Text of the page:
On Friday, Aug. 9, the Lincoln City Cultural Center will be overflowing with water: sculpture, painting, stories, science, conservation and collaboration, all about water and its role in the health of our world.
This event, which is free to the public, is a collaboration between the LCCC, artist Liisa Rahkonen and artist Sandra Roumagoux. The project is called “Source2.”
The evening will begin at 5 p.m. with a reception for “Source2,” an exhibition of paintings by Roumagoux and paintings by Rahkonen, in the PJ Chessman Gallery at the LCCC. The reception, which includes a chance to meet the artists along with light appetizers and wine, will be followed at 7 p.m. by a free presentation in the adjacent LCCC auditorium. The program will include several speakers who will explore the spiritual, societal and scientific needs of water, as well as a dance performance and a heritage interview on video.
“Source2” will encompass “our relationship and responsibility to protect the living water around us ~ clean streams, rivers, estuaries, lakes and the sea. This show is about vulnerability, and a call to action,” Rahkonen said.
Featured speakers and performers at Source2 will include:
- Duncan Berry (photographer, entrepreneur and leader in the Cascade Head Biosphere Reserve Conservancy).
- Elizabeth Wilson (Board of Directors and longtime instructor in Peace Village Global, an international instructor in Peace and Social Justice through Pacific University).
- Jerri Bartholomew (Glass artist, professor and head of the Department of Microbiology at Oregon State University, who will speak on the current and future conditions of the Pacific Ocean).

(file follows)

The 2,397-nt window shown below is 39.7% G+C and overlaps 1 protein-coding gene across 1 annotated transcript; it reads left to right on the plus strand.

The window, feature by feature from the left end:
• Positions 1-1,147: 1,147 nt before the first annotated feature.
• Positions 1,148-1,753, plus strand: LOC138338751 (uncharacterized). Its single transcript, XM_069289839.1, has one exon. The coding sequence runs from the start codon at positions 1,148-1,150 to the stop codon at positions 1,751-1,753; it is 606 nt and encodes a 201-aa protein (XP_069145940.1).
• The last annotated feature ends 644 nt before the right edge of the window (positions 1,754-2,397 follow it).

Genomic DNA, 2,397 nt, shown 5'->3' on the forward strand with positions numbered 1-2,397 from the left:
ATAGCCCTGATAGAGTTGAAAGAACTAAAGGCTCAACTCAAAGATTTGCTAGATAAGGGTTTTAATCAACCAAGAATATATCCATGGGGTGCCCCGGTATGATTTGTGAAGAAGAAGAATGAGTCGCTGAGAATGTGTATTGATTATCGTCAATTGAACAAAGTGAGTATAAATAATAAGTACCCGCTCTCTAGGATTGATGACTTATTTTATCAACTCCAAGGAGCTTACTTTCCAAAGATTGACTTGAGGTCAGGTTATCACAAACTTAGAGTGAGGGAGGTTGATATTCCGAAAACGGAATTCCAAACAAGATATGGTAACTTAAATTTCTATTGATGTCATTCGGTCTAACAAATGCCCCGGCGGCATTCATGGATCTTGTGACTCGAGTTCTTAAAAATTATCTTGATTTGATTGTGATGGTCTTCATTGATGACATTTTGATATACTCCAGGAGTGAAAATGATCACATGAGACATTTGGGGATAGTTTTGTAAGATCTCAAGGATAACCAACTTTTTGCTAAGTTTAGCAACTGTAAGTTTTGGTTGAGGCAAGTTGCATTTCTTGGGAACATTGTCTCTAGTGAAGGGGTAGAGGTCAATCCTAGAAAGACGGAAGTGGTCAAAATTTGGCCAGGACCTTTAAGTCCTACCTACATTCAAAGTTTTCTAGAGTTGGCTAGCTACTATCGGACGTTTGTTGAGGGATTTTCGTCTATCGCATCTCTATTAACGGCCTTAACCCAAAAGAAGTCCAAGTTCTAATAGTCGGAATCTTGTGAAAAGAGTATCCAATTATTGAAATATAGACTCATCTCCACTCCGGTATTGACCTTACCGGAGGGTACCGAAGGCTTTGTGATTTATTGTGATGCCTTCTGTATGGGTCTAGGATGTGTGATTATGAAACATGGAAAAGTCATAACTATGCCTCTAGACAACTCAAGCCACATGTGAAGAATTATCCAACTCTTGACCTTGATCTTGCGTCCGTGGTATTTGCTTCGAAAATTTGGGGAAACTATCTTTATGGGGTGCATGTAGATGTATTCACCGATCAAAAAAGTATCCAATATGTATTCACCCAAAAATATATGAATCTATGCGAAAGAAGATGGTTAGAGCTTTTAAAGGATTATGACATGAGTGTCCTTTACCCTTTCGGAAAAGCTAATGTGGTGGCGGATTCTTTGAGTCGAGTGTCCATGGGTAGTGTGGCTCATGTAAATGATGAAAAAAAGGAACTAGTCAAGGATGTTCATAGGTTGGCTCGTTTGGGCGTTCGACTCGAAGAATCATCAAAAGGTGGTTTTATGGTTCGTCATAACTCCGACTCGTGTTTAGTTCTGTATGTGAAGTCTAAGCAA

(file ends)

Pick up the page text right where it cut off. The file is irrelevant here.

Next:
- Dancers from the LCCC Ballet Program (Led by Diane Christiansen, performing to “Time to Swim” by the Shook Twins).
- A recorded interview with Agnes Baker Pilgrim (Also known as “Grandma Aggie,” Takelma and Confederated Tribes of Siletz Indians).
Those who find themselves inspired to take action on clean water issues in the region will find information from local agencies and nonprofit organizations. Rahkonen is also planning a “Gratitude Wall,” which will thank local groups and individuals for the work they have already done.
The “Source2” exhibit will include Rahkonen’s traveling installation that promotes healing and reflection. It’s called “BLame and EXcuse” or “BLEX,” and it’s a ceramic green bear cub in a nest of sticks and twigs. The onlooker is invited to write a blame, an excuse or a blessing on a piece of paper, and wrap the paper around a stick with a piece of tape. Then, the message stick is inserted back into the nest, where it will stay until the end of the show. When “Source2” is dismantled in September, the sticks will be gathered and burned so that the messages are released.
“No one will read your personal message, but if you are concerned, just hold the message in your mind, and make a mark to represent what you wish to release. Your intention is clear, and that is enough,” the instructions say. “Please write for yourself, your family, friends and community. Please write messages to the Waters and All Life Forms on this Beautiful Planet.”
The Source2 live program, with speakers and activities, is a one-time event set for Friday, Aug. 9. But the “Source2” art exhibit, featuring the paintings by Roumagoux and sculptures by Rahkonen, will be on display in the PJ Chessman Gallery through Sept. 9.
Gallery hours are 9 a.m. to 5 p.m. Wednesday-Monday. For more information on the gallery, call LCCC Visual Arts Director Krista Eddy at 541-994-9994.
About the artists
Liisa Rahkonen’s lengthy career has primarily focused on painting. However, for Source2, she is showing a series of raw and emotive ceramic sculptures of birds, fish and animals that depend on clean water for their survival. Her work has been collected throughout the U.S., Paris, France, and Australia. A mixed media piece was selected by the United States State Department for the American Embassy in San Salvador, El Salvador.
Sandra Roumagoux is showing a series of powerful oil paintings with dark tones and implications. She is a strong regionalist painter with environmental and social concerns, and is collected by the Portland Art Museum and the Microsoft Collection, Redmond, Wash. for their permanent collections. Sandra was Mayor of Newport for three terms with her last term ending in January 2019. During her tenure as Mayor she was involved in Newport’s dam, a study which is ongoing.